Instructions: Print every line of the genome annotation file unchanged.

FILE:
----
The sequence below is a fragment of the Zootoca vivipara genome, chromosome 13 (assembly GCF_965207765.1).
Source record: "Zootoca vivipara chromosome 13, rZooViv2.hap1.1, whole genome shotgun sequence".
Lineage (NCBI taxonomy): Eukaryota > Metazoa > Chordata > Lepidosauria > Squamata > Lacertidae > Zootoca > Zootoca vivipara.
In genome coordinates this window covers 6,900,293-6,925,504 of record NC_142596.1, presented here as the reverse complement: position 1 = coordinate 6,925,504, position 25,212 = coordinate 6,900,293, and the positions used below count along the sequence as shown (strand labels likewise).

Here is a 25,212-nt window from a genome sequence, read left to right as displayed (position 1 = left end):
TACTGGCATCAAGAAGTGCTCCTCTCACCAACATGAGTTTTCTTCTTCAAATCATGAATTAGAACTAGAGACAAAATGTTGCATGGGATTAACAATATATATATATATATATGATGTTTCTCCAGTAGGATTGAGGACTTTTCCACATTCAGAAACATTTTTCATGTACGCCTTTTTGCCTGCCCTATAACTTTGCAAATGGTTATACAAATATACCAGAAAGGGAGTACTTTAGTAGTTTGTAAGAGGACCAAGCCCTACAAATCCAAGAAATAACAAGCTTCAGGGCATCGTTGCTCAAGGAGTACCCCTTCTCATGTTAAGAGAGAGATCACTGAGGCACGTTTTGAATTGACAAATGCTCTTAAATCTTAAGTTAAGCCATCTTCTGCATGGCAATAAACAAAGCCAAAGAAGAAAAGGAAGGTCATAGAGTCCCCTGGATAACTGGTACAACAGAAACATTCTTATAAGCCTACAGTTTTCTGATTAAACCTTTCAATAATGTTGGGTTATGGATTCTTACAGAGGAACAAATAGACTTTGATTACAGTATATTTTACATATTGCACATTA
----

The sequence below is a fragment of the Zootoca vivipara genome, chromosome 13 (assembly GCF_965207765.1).
Source record: "Zootoca vivipara chromosome 13, rZooViv2.hap1.1, whole genome shotgun sequence".
Lineage (NCBI taxonomy): Eukaryota > Metazoa > Chordata > Lepidosauria > Squamata > Lacertidae > Zootoca > Zootoca vivipara.
In genome coordinates this window covers 6,900,293-6,925,504 of record NC_142596.1, presented here as the reverse complement: position 1 = coordinate 6,925,504, position 25,212 = coordinate 6,900,293, and the positions used below count along the sequence as shown (strand labels likewise).

Here is a 25,212-nt window from a genome sequence, read left to right as displayed (position 1 = left end):
TACTGGCATCAAGAAGTGCTCCTCTCACCAACATGAGTTTTCTTCTTCAAATCATGAATTAGAACTAGAGACAAAATGTTGCATGGGATTAACAATATATATATATATATATGATGTTTCTCCAGTAGGATTGAGGACTTTTCCACATTCAGAAACATTTTTCATGTACGCCTTTTTGCCTGCCCTATAACTTTGCAAATGGTTATACAAATATACCAGAAAGGGAGTACTTTAGTAGTTTGTAAGAGGACCAAGCCCTACAAATCCAAGAAATAACAAGCTTCAGGGCATCGTTGCTCAAGGAGTACCCCTTCTCATGTTAAGAGAGAGATCACTGAGGCACGTTTTGAATTGACAAATGCTCTTAAATCTTAAGTTAAGCCATCTTCTGCATGGCAATAAACAAAGCCAAAGAAGAAAAGGAAGGTCATAGAGTCCCCTGGATAACTGGTACAACAGAAACATTCTTATAAGCCTACAGTTTTCTGATTAAACCTTTCAATAATGTTGGGTTATGGATTCTTACAGAGGAACAAATAGACTTTGATTACAGTATATTTTACATATTGCACATTA